How Crompton Greaves reskilled staff as per business needs during lockdown

With employers looking for a sharp growth curve, it is important to rethink learning and development (L&D) at the workplace.

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Reskilling can be incredibly lucrative for just about any organisation—but it isn’t as easy as setting up a pipeline and funnelling as many people through as possible.

Satyajit Mohanty, CHRO, Crompton Greaves Consumer Electricals, believes “Re-skilling is not only a matter of training employees on specific skills. We often under-estimate the thirst for development and learning many employees have.”

At Crompton Greaves, the reskilling drive has been on in full swing. The thought struck during the pandemic, when there was a freeze on hiring and the management decided to carry out their in-house reskilling drive.

Mohanty explained that when they resumed operations post lifting of lockdown, the management discovered that there had arisen an overnight need for radically new skills, which the team was ill prepared for.

“For instance, in sales, we realised that managing customers through telecalling is a skill that will matter a lot in the times to come and one where we were not prepared for. Hence, we had to work on a war footing to build capability using a telecalling-led customer management model. This led to a re-appraisal of not only the basic work content, but also re-assessment of the supporting environment in terms of infrastructure development, performance management and reward system.”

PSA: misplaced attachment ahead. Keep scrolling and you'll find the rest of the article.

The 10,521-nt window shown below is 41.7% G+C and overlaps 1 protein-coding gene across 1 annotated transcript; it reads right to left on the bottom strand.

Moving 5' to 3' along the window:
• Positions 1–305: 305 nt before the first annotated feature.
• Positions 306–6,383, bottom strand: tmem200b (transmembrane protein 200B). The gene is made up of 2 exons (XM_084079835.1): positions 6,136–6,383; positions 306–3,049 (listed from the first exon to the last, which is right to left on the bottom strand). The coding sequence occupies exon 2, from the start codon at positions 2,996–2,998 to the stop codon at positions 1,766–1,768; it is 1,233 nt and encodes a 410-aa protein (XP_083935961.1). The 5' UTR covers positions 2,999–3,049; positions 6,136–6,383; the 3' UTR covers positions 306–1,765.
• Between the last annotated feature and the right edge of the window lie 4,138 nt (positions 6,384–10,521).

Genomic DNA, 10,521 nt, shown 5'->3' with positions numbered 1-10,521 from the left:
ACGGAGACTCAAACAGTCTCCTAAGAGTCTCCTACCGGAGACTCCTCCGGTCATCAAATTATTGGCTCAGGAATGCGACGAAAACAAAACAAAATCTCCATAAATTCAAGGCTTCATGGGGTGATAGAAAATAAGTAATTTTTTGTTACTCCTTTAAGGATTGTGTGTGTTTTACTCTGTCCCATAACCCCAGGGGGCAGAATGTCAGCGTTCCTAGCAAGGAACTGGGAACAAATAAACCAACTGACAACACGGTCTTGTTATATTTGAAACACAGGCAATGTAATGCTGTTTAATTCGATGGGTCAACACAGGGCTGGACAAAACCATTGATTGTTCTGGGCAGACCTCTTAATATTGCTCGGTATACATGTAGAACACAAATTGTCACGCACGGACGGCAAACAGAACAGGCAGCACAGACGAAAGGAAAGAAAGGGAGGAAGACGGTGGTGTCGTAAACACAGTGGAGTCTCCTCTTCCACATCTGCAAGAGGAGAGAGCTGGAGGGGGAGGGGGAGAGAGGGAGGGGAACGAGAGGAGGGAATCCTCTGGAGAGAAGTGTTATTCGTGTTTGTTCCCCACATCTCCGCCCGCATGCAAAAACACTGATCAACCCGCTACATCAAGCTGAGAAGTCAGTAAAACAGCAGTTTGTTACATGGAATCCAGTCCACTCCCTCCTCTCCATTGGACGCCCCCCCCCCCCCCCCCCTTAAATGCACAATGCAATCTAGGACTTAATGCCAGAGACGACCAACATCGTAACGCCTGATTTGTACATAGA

“The dire need to conduct a reskilling drive came from the business outcomes. For instance, when we analysed the performance of each sales associate, which we do as a part of our employee performance dash board initiative, it became apparent that there is something missing,” asserts Mohanty.

The reskilling drive began as a redefined process by implementing check lists, on-the-job coaching post training and realigning the company’s existing recognition systems.

“Under our Outliers Management Programme, we draw our chief learnings by observing people who give outstanding results, and the people who are on the opposite extreme of the panorama. That gave us insights into how the new normal has impacted the flow of work and that now is the time to act upon it.”

The reskilling procedure doesn’t just arm individuals with the skills that companies actually need. It also helps managers keep up with constantly shifting hiring needs.

The drive began with the most customer-facing functions – such as sales, with the objective of improving the tele-calling productivity.

The Crompton team believes that with this reskilling drive they will have the largest impact on consumers and customers in the short- and medium term, and will help them reap successful business outcomes.

Seeing this integrated approach, the responses from the workforce have proven to be very encouraging.

“Alongside we are also using the opportunity of the new normal to make significant process improvements by driving creativity and innovation. Enduring business problems have been assigned across a cross-section of employees to solve, by working together on them as projects. We recently started applying the crowd-sourcing strategy to drive innovation in a much better way,” explains Mohanty.

When the established path is uncertain, one has to fall back on human ingenuity to solve problems which one has not encountered before. Hence, the management claims that they have begun to realise the power of it more than ever.

“In order to gauge the productivity, we had to define new key performance indicators (KPIs) to define productivity. We also have daily performance dashboards where all sales employees are assessed and corrective actions taken,” asserts Mohanty.

“Further, we are looking for possibilities to realign our people practices and business processes, so that they thrive in the new physical world that the Covid-19 crisis has thrown up.”

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